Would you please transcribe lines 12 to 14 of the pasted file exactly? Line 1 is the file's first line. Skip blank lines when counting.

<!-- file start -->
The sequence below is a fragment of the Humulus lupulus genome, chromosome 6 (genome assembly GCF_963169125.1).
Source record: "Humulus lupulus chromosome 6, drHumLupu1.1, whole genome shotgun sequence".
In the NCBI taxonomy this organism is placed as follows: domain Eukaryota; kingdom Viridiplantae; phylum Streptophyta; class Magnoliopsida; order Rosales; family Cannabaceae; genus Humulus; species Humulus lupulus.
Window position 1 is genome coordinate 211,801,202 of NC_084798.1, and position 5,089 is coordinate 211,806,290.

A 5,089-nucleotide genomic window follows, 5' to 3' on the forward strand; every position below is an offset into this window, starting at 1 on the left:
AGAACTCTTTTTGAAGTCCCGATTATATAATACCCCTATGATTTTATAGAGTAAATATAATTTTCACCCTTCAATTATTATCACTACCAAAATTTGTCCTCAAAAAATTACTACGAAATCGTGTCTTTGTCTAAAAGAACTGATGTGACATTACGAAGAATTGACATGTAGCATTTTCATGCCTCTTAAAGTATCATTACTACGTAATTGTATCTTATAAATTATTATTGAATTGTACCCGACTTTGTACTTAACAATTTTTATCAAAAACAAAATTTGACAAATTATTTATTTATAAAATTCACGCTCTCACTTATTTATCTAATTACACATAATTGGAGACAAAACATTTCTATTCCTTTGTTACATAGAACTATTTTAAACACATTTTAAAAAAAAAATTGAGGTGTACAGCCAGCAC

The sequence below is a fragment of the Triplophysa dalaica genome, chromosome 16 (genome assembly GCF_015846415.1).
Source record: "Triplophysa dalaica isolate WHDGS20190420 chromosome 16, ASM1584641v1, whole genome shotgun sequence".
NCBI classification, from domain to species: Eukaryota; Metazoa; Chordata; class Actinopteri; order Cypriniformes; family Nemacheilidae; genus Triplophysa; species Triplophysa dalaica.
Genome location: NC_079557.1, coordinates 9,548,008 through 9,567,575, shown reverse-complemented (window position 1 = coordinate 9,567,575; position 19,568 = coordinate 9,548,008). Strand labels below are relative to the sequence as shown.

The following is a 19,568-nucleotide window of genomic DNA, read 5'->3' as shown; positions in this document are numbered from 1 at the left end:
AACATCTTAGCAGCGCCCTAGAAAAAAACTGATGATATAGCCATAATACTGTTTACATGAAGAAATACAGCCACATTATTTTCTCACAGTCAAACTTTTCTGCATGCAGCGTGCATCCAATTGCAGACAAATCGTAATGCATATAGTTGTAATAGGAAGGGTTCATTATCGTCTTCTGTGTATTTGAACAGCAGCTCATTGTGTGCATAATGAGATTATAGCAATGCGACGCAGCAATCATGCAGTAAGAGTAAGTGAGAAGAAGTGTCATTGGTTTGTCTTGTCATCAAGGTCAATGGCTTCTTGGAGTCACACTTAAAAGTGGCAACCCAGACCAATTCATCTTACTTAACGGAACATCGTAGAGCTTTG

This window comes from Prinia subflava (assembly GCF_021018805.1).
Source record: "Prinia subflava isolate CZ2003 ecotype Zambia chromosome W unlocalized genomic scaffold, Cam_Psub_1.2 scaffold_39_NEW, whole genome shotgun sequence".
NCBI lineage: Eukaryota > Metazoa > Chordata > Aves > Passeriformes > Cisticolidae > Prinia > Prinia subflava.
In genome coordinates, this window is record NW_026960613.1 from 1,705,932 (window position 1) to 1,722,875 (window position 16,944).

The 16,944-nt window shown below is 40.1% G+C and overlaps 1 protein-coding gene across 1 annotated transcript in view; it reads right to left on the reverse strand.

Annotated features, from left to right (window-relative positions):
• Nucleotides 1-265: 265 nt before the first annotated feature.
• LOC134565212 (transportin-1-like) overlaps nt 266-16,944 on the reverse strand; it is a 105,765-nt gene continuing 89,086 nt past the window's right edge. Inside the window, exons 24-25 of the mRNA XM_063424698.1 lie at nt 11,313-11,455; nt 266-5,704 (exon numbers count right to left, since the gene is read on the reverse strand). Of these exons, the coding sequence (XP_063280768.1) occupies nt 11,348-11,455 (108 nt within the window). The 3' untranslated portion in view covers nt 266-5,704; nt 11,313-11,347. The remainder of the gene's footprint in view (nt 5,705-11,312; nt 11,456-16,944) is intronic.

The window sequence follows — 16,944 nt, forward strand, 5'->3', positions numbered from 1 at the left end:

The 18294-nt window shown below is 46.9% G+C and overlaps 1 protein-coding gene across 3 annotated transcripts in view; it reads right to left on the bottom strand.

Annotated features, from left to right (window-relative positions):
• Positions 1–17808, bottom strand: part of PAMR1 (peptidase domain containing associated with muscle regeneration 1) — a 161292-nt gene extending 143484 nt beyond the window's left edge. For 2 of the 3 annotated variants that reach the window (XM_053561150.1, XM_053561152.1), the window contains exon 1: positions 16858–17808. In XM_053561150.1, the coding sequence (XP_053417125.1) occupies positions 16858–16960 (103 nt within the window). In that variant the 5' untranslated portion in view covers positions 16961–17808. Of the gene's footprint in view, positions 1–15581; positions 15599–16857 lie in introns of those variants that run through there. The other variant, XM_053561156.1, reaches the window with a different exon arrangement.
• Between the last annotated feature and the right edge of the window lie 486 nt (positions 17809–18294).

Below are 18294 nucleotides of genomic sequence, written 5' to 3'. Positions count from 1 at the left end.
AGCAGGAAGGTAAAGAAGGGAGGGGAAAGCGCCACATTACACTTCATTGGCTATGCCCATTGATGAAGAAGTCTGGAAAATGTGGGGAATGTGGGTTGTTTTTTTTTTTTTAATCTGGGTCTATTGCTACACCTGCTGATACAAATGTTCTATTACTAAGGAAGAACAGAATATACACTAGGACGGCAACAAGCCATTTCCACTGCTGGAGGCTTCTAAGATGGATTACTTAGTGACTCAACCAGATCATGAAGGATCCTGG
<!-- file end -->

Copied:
AACATCTTAGCAGCGCCCTAGAAAAAAACTGATGATATAGCCATAATACTGTTTACATGAAGAAATACAGCCACATTATTTTCTCACAGTCAAACTTTTCTGCATGCAGCGTGCATCCAATTGCAGACAAATCGTAATGCATATAGTTGTAATAGGAAGGGTTCATTATCGTCTTCTGTGTATTTGAACAGCAGCTCATTGTGTGCATAATGAGATTATAGCAATGCGACGCAGCAATCATGCAGTAAGAGTAAGTGAGAAGAAGTGTCATTGGTTTGTCTTGTCATCAAGGTCAATGGCTTCTTGGAGTCACACTTAAAAGTGGCAACCCAGACCAATTCATCTTACTTAACGGAACATCGTAGAGCTTTG

This window comes from Prinia subflava (assembly GCF_021018805.1).
Source record: "Prinia subflava isolate CZ2003 ecotype Zambia chromosome W unlocalized genomic scaffold, Cam_Psub_1.2 scaffold_39_NEW, whole genome shotgun sequence".